Waking up next door to nature would ideally mean a cabin stay nestled in wooded mountains, overlooking a rustic green field, or sleeping under the stars on an untouched beach. Urban settings constructed and designed without removing or damaging nature, but rather honouring it, has become more rare than not in today’s man-made world, particularly in city centres and metropolitan areas. Reykjavik, however, proudly offers a perfect balance between engineering and nature; in fact there aren’t many places in the city where nature feels removed or non-present. Neighbourhoods and popular sceneries are either nestled by mountains, the sea or both, and many surrounded by vast lava fields.
Harpa, one of Reykjavik’s proud new architectural visions, poses in the city centre with the backdrop of mountains and sea. This is where Icelanders and visitors alike seek out concerts, conferences, and cuisine. With stunning views from within the distinctive windows looking out on the water, white-capped blue mountains and the harbour, Harpa has become one of the most incomparable venues of Northern Europe.
Before, after, or in the interim of any function at Harpa, it’s accessible to stroll along the harbour, viewing local fishermen coming to shore with their pristine catches of the day, and watching tour boats taking off with eager nature loving travellers hoping to catch glimpses of whales. The carved-like downtown coastline features a walking path along the Atlantic Ocean connecting nature and city life.
Reykjavik is structured with walking and hiking paths that are surrounded by nature’s presence, from lava fields to sea to mountains. Every year Reykjavik welcomes more visitors seeking our unspoiled natural wonders taking in the lunar view within and beyond the capital’s outskirts. Travellers also indulge in nature beyond observation, as our ever-evolving food scene continues to form new geographies with naturally sourced ingredients and new creations of old traditions.
Whenever nature is involved in the complete journey from visual and physical space to savour and sips, it’s really a different kind of experience. When fresh air and sea surround the somewhat raw land, everything is fresher and more real. It’s as if the life cycle of the land chooses the culinary direction and we simply follow it.
Iceland prides itself on its pristine seafood, wild grass-fed lamb, clean drinking water, fresh dairy, wild arctic herbs, and greenhouse grown produce. All of this sets the initial mood in our modern cuisine, run by talented chefs around the city and beyond. Though the culinary scene has been evolving for a while, it’s very recent that artisanal cocktails made with all Icelandic ingredients have become prevalent in our dining scene.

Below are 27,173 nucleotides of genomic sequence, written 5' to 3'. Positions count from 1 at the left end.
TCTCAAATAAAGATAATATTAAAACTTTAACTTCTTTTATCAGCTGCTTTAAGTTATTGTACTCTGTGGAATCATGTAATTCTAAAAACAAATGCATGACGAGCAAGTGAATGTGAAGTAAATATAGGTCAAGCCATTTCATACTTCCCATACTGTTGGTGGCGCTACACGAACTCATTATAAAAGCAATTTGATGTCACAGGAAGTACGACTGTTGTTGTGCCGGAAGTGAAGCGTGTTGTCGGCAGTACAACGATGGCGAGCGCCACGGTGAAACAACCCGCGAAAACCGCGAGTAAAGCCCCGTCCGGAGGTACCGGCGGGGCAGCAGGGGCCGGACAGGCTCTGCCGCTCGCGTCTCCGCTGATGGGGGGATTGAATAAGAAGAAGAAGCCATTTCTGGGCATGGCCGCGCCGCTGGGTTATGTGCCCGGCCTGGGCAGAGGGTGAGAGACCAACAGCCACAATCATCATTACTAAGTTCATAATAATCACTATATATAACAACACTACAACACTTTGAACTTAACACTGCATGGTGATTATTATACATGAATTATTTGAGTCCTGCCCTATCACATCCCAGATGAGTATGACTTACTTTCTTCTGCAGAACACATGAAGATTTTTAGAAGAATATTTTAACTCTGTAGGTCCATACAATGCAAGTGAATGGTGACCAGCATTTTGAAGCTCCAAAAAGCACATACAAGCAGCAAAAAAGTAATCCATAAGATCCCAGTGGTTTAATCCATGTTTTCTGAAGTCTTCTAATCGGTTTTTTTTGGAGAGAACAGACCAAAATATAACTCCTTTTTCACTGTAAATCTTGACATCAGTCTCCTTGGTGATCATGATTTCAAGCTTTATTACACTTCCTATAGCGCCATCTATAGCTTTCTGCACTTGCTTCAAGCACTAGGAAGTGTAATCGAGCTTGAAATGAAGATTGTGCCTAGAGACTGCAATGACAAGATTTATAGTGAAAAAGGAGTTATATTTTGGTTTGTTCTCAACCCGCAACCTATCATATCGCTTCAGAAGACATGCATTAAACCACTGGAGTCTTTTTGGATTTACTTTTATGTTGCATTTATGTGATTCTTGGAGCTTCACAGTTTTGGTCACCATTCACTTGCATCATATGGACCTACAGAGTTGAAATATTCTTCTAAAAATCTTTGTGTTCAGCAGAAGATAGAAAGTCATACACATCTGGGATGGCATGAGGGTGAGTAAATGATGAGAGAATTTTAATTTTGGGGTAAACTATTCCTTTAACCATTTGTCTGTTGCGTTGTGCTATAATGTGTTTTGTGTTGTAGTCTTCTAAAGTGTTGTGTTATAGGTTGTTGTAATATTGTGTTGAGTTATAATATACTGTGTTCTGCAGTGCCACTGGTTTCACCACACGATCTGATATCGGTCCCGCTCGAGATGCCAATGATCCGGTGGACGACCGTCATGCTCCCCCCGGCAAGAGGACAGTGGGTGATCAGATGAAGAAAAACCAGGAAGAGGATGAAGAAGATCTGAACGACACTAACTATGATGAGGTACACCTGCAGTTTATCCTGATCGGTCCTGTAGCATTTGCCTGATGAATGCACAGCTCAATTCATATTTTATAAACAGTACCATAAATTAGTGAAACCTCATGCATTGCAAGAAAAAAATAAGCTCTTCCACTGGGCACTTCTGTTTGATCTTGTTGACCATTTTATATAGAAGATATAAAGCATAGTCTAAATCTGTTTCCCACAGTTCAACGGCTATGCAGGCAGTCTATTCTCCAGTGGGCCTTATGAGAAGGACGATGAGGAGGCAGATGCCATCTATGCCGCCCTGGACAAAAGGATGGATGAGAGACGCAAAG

Our tranquil little Nordic country once again topped the safety index, being the most peaceful nation on earth. With all of our hot springs, natural pools and landscape wonders it’s not that surprising that we are a peaceful nation and being number one is never a problem for us. In fact, we pride ourselves for any per capita wins - including our Coca Cola drinking, which we might need to reconsider.
Icelanders are generally hard working and positive people. Being a small island nation between the United States and Europe, and somewhat influenced by both continents, we have our own unique qualities. One is that we think we can do anything, in spite of our size. Anything is possible if we put the work in. We also don’t believe that we should lack anything just because there are so few of us. We’re not afraid of large goals with short turn-arounds.
Anything from beating England in the Euro Cup and qualifying for the World Cup, to being number one on the technology index (published by the United Nations International Telecommunication Union), is solely built on a can-do attitude. We simply believe that we can do anything and there’s a lot credibility with that kind of attitude. We don’t take ourselves too seriously, there’s a thread of humour that comes with this attitude while enjoying surprising ourselves with our accomplishments.
Though the winter darkness can be trying, Icelanders are among the first in global measures of happiness. Families live close to each other and there’s a high quality of life in that when children grow up, they have the support of grandparents and other relatives. Somehow that support turns out to boost our independence, confidence and work ethic. The trust level is high in Icelanders, which is another boost in our can-do traits. It’s certainly a positive aspect to believe that people will deliver, and they do.
The Global Peace Index ranks nations based on domestic and international conflicts. Iceland is a military free country and the only NATO member without a standing army. Iceland has the lowest crime rate per capita and scores the lowest points for homicides and terror acts, as well as number of people in jail. Additional positive aspect: Iceland is an island and that means border disputes aren’t relevant.
Being a peaceful and safe nation, we let our babies sleep outside during daytime naps. Seeing a bundled up baby sleeping in a pram outside a shop unsupervised isn’t an uncommon scene in Reykjavik and throughout the country. This tradition goes way back and continues to awe visitors, but for us this is just a part of our daily lives.
What makes us so peaceful might have something to do with our progressive offerings such as health care, free education, geothermal energy, legalised gay marriage and our latest proud factor of being the first country in the world to end gender pay gaps. Our roughly 330,000 citizens have a lot to be thankful for, which keeps aggressiveness low and happiness high.
Sigurdur Valur Sigurdsson
Director of Marketing
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